Whilst the size of subsidies will not be comparable to economies like the US, the UK would benefit long term by providing greater incentives to OEMs with a historical UK presence to invest further in next generation EV and battery production. Short term impact of Brexit appears to have discouraged OEMs such as Ford and Stellantis from investing more in facilities in the UK, choosing instead to invest in facilities in mainland Europe.


  1. Do we have the skills in the workforce required for the production of batteries? If not what needs to be done?

w)     The UK has a skilled workforce in the automotive industry, and some work has already been done to retrain those personnel to operate on complex high-voltage assembly. This will be an area which requires focussed investment and standardisation as the growth comes through


  1. Will the cost of UK batteries be competitive compared with batteries produced elsewhere?


x)       UK battery industry will face significant challenges reaching a cost competitive position if a localised supply chain cannot be properly established ahead of regulatory requirements such as ROO. If manufacturers are forced to rely on a 100% local supply chain in the UK, they will not be able to leverage the same economies of scale as EU, US, or Asia based competitors. The right balance of localised value content whilst enabling a competitive product must be achieved.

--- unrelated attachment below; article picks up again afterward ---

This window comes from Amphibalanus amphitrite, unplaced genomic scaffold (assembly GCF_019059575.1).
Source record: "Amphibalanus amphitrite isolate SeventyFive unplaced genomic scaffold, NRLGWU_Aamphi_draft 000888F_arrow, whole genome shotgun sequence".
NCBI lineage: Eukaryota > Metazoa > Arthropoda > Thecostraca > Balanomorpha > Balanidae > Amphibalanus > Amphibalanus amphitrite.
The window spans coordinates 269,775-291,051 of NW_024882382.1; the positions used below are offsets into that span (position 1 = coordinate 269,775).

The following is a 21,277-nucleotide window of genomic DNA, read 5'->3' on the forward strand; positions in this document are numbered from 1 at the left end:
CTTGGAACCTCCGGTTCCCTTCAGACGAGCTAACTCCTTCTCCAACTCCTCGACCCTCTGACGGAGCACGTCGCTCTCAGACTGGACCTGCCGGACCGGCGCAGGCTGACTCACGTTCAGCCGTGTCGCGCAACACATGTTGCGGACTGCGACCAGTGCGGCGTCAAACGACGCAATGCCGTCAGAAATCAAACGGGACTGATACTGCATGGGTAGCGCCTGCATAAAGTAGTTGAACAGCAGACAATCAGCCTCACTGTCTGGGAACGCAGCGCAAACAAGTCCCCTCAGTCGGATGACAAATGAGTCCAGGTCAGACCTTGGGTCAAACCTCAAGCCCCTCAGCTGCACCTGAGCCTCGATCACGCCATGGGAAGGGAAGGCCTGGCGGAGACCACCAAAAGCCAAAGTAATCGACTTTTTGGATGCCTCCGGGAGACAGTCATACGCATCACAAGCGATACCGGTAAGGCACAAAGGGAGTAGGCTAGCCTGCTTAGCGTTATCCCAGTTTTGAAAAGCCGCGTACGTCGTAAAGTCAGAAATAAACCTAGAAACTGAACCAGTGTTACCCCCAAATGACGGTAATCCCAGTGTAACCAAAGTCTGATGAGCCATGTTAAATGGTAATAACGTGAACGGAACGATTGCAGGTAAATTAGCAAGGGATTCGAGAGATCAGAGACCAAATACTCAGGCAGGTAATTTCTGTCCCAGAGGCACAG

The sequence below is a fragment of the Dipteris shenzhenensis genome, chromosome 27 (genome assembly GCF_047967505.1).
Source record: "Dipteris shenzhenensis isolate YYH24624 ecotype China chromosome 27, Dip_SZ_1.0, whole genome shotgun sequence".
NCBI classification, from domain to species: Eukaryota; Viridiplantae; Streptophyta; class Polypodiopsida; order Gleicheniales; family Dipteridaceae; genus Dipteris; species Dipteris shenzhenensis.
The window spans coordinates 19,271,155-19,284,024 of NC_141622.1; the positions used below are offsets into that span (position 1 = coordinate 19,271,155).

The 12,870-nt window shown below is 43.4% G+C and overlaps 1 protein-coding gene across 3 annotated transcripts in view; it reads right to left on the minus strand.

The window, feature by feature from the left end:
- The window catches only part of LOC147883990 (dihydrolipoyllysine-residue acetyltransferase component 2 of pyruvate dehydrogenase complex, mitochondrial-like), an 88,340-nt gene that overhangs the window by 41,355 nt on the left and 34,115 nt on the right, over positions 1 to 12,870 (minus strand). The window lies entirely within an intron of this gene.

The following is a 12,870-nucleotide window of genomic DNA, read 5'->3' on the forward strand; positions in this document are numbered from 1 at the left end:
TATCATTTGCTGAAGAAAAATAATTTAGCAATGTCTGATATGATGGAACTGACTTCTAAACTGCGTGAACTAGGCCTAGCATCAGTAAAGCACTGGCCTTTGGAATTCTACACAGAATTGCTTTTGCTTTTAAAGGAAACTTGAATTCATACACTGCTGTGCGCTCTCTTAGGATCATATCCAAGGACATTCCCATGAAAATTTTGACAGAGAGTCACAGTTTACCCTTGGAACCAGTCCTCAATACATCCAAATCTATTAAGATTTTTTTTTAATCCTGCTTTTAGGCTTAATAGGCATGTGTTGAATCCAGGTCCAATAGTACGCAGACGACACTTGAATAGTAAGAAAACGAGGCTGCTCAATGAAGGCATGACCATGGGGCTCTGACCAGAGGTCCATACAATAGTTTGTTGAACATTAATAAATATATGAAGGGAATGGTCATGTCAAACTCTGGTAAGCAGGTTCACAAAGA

y)       This applies particularly for battery cells, which only Nissan in the UK have a clear localised strategy for. Other passenger car and off-highway OEMs including JLR, Stellantis, Bentley, Mini, Cummins, and Caterpillar do not have a clearly defined strategy

z)       The same economies of scale challenge impacts right across battery pack production, from commodity electronics up to pack assembly facilities & equipment.